- Innovation / Experience – We invented surgical-adhesive to replace sutures. The use of surgical-adhesive reduces surgical time by 20 – 90% with lower risk of infection.
- Speed – We will produce any custom product in 2 weeks or less versus our competitors who are at 6 weeks or more.
- Rugged – We produce the most rugged portable power generation equipment for military use. Our mean-time-between-failure is 10,000 + hours.
- Customer Service / Training – We trained 1580 customer-mechanics in service/repair techniques last year and have two mechanics dedicated to assisting customer-mechanics over the phone.
- Product Leadership – We are the only Consulting Firm in the Midwest with experience applying quantitative process improvement tools to streamline sales and marketing; reducing costs and growing sales.
Once you know and agree on the Driving Force for your company, you can use this to understand:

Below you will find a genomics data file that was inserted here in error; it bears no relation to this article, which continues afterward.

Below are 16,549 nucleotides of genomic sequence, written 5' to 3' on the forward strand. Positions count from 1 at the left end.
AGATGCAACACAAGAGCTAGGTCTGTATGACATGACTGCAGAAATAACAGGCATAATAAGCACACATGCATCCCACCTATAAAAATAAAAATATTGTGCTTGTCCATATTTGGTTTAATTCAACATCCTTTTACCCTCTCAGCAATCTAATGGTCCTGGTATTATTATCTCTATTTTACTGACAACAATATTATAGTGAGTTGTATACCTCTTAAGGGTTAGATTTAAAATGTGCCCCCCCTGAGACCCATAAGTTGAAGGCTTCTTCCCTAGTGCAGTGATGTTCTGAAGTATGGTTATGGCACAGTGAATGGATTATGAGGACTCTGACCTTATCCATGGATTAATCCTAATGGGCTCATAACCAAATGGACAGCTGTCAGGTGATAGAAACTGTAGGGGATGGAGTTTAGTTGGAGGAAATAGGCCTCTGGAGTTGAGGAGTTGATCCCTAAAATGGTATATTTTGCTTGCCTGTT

- What you did to be the best
- The core competencies that support your Driving Force
- How you stay the best
Emerging Trend Filter
Emerging trends are outside forces that you cannot control and may impact your business. These may include:
- Economic/monetary trends
- Political/regulatory trends
- Social/demographic trends
- Market conditions
- Customer attributes/habits
- Competitor profiles/mix
- Technology evolution
- Manufacturing capabilities
- Product design/content
- Sales & marketing methods